The one study Deppe et al. could find that used a valid general population sample to examine the correlation between CRT scores and right-left political outlooks was one I had done (Kahan 2013).  And mine, they noted, had found no meaningful correlation.

Deppe et al. attributed the likely difference in our results to the way in which they & I measured political orientations.  I used a composite measure that combined responses to standard, multi-point conservative-liberal ideology and party self-identification measures.  But  “self-reported ideology,” they observed, “is well-known to be a highly imperfect indicator of individual issue preferences.”

So instead they measured such preferences, soliciting their subjects responses to a variety of specific policies, including gay marriage, torture of terrorist subjects, government health insurance, and government price controls (a goody but oldie; “liberal” Richard Nixon was the last US President to resort to this policy).

On the basis of these responses they formed separate “Economic,” “Moral,” and  “Punishment” “conservative policy-preference” scales.  The latter two, but not the former, had a negative correlation with CRT, as did a respectably reliable scale (α =0.69) that aggregated all of these positions.

Having collected data from a Knowledge Networks sample “to determine if the findings” they obtained with M Turk workers “held up in a more representative sample” (p. 319), they heralded this result as  “offer[ing] clear and consistent support to the idea that liberals are more likely to be reflective compared to conservatives.”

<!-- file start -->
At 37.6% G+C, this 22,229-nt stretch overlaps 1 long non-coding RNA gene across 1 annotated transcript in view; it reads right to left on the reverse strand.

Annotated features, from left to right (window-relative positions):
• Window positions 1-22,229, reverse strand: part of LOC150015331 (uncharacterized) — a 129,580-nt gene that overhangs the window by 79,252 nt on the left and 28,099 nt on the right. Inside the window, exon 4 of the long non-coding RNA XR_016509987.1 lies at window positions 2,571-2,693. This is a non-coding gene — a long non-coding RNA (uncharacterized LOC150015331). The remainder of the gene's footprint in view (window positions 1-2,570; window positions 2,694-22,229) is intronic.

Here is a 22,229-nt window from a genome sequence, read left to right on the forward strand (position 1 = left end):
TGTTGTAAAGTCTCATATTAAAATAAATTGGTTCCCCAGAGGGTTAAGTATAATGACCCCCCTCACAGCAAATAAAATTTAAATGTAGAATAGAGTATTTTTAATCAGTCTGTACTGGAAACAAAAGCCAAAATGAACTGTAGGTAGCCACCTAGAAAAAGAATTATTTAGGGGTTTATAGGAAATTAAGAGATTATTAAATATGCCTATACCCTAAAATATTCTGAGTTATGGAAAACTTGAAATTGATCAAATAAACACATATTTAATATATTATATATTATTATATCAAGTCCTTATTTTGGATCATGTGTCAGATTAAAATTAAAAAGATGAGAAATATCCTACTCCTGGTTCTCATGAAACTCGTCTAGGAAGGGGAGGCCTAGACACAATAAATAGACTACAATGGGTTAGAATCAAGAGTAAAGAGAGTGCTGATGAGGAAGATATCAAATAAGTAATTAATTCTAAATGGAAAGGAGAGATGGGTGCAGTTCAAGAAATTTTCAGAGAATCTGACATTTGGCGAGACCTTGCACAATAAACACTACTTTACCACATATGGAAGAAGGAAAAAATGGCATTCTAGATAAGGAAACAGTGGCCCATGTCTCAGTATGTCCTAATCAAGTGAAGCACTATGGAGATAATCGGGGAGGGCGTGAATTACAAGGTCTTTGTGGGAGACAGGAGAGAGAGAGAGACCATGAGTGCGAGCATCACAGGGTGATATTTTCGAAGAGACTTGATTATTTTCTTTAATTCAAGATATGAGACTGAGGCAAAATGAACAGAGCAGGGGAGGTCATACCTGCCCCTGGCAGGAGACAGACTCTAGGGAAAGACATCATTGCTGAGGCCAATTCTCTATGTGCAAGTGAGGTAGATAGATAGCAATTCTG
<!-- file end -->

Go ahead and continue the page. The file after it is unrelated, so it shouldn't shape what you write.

That’s pretty interesting!

So I decided I should for sure to take the study into account in my own perpetual weighing of the evidence on how critical reasoning relates to political outlooks and comparable indicators of cultural identity.

I downloaded their data from JDM website with the intention of looking it over and then seeing if I could replicate their findings with nationally representative datasets of my own that had liberal and conservative policy positions and CRT scores.

Well, I was in fact able to replicate the results in the Deppe et al. data.

However, what I ended up replicating were results materially different from what Deppe et al. had  actually reported. . . .

3.  Unreported data from a failed “priming” experiment: System 2 reasoners get more conservative when primed to be “reflective” and when primed to be “intuitive”!

Deppe et al. had collected their CRT and political-position data as part of a “priming” experiment.  The idea was to see if subjects’ political outlooks became more or less conservative when induced or Full results from TESS/Knowledge Networks sample (study 2). Click to inspect–very strange indeed!“primed” to rely either on “reflection,” of the sort associated with System 2 reasoning, or on “intuition,” of the sort associated with System 1.